Learn something new every day More Info... by email
Post-tonsillectomy hemorrhage identifies a rare, but serious, complication of surgery that can lead to death if not treated as an emergency. It represents uncontrolled bleeding after tonsils are removed via surgery. Repeated episodes of bleeding might lead to post-tonsillectomy hemorrhage that requires another surgery to repair. A person suffering from post-tonsillectomy hemorrhage can rapidly go into shock or aspirate blood.
Minor bleeding after tonsillectomy generally signals no cause for concern. It might occur within two hours of the operation but commonly appears four to eight days later. Slight bleeding can occur at any time until the site of the surgery completely heals, which generally takes about a week in children and up to three weeks for adults. Ice chips dissolved in the mouth usually control minor bleeding.
Post-tonsillectomy hemorrhage denotes a much more serious condition and typically requires a visit to an emergency room. A 2008 study by German doctors examined the death rate of 55 children who experienced serious bleeding after the procedure, with a total of 169 bleeding episodes among the group. Nineteen children died after 11 of them experienced more than one bout of bleeding.
Seven of the children who died from post-tonsillectomy hemorrhage aspirated blood into their lungs. The study reported 24 of the 55 children needed blood transfusions to replace lost bodily fluids. Resuscitation was performed on 17 patients, seven of whom ended up dying.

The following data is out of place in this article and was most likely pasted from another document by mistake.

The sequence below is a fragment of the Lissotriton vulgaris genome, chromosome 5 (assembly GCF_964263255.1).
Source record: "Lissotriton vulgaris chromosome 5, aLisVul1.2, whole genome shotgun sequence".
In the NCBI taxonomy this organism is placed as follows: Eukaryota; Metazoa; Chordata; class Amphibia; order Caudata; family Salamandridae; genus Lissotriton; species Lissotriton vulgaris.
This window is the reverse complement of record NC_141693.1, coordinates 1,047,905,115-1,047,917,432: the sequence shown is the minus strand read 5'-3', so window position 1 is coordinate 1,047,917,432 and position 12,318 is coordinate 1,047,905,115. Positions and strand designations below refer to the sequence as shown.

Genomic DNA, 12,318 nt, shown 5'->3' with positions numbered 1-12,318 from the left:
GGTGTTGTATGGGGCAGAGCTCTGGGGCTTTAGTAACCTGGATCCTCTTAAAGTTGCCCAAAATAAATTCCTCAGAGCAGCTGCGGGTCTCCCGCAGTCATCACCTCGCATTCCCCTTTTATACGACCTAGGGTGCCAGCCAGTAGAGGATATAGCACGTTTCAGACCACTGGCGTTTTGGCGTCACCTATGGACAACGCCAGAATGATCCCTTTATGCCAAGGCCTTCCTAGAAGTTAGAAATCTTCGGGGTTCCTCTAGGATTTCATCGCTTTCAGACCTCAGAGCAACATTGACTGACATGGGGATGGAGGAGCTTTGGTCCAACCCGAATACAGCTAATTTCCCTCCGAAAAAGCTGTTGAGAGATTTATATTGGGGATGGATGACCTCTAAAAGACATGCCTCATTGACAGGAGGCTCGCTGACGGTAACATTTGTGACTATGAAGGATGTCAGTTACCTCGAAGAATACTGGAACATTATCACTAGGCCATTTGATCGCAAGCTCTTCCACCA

Tonsillectomy is still considered a fairly minor surgery requiring minimal care once the patient returns home. The most important instruction from surgeons generally includes drinking plenty of liquids to prevent dehydration. A child or adult might be unable to eat solid food in the first few days after tonsillectomy, and should avoid spicy, salty, or citric liquids that might irritate the throat.
Prescribed pain medication usually treats sore throat pain after surgery. Some patients also experience discomfort in the ears a few days after the operation. Pain medication also addresses a slight fever that is common after this tonsillectomy. Along with pain drugs, doctors routinely prescribe antibiotics to ward off infection.
Tonsils might be removed when a person suffers repeated bouts of tonsillitis, a common illness in children. If inflammation spreads to the adenoids, they are typically removed at the same time. Tonsillitis stems from a bacterial or viral infection that might lead to an abscess. Surgery is commonly recommended when a person suffers five infections within two years, or three bouts of tonsillitis a year for three years in a row.